ANDRES DUARTE: (Through interpreter) Look; when you have no money and someone offers you help, well, it means a lot.

ROSE: The migrants we interviewed say a woman they identified as Perla approached them outside the shelter. They say this woman lured them into taking the plane and misled them about where it was going. The migrants told us she promised to send them to a place where they could get expedited work papers. She told them they were going to Boston. She arranged for some of them to stay at a hotel in San Antonio and provided them with food. And until hours before the flight, they say she was still trying to recruit more passengers.

MARTIN: Huh. But, Joel, these immigrants were in Texas. They're now on Martha's Vineyard. Where is Florida in this?

ROSE: Not clear. We know that one plane originated in San Antonio. It made a stop in Florida and then another stop in South Carolina before flying on to Martha's Vineyard. But apart from that layover, the migrants we interviewed had not spent time in Florida. In any case, those migrants are now staying at a church shelter on Martha's Vineyard while authorities figure out, you know, what's going to happen next.

MARTIN: And why Martha's Vineyard as a destination?

ROSE: Because of its reputation as a summer resort for the progressive elite. Governor DeSantis has been bringing up Martha's Vineyard at his press conferences for a while now and has talked about sending migrants there. In a way, DeSantis is employing a twist on the same strategy as Republican governors of Texas and also Arizona who have been transporting migrants from the border to Northern cities at taxpayer expense and using state employees.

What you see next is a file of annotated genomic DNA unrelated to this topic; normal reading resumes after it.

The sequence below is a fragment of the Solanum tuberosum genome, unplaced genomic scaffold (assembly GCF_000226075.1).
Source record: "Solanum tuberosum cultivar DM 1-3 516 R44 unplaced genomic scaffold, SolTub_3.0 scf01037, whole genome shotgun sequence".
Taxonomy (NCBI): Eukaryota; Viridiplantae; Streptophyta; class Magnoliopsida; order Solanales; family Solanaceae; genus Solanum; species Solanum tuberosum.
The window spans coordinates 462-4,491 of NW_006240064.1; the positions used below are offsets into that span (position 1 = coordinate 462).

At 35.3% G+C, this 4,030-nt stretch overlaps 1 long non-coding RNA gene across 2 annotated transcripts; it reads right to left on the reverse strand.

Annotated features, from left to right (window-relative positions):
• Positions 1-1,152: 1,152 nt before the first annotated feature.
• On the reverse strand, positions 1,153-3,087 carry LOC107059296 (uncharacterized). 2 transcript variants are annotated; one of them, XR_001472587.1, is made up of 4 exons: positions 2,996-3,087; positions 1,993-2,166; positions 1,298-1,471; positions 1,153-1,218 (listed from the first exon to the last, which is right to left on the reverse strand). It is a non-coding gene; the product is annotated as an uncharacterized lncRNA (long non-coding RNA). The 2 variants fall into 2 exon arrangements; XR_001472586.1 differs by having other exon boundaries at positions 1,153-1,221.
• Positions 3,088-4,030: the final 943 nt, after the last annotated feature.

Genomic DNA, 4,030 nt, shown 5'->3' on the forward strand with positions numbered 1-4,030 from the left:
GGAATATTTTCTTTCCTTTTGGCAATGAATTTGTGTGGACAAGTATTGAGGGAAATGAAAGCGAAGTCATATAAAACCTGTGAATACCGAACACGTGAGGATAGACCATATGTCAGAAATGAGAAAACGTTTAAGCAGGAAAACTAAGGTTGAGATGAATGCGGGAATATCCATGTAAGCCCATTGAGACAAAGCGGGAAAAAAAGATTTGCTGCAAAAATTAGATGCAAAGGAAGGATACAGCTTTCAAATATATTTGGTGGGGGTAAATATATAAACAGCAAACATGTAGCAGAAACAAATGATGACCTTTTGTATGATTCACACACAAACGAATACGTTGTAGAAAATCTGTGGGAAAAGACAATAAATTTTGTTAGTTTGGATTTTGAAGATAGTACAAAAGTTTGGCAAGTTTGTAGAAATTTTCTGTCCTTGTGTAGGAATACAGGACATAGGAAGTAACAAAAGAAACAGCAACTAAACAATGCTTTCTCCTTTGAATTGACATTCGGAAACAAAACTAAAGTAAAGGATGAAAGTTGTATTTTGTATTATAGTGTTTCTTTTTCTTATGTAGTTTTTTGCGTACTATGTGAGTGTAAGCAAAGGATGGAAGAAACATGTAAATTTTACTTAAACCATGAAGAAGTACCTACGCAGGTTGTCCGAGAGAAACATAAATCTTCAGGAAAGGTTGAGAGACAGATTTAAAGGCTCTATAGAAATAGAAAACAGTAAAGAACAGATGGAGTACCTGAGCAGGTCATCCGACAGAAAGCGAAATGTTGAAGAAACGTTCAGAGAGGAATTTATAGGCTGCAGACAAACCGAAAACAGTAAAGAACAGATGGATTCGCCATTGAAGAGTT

Democrats and immigrant advocates say these governors are essentially using migrants as political pawns. But the governors respond that they are simply calling attention to a very real problem of border security. It is a fact that the Border Patrol has already set a record for apprehensions at the southern border this year, and it's on pace to record 2 million apprehensions in a fiscal year for the first time ever.

MARTIN: NPR's Joel Rose. Thanks for your reporting, Joel. We appreciate it.

ROSE: You bet. Transcript provided by NPR, Copyright NPR.

Steve Inskeep is a host of NPR's Morning Edition, as well as NPR's morning news podcast Up First.
Rachel Martin is a host of Morning Edition, as well as NPR's morning news podcast Up First.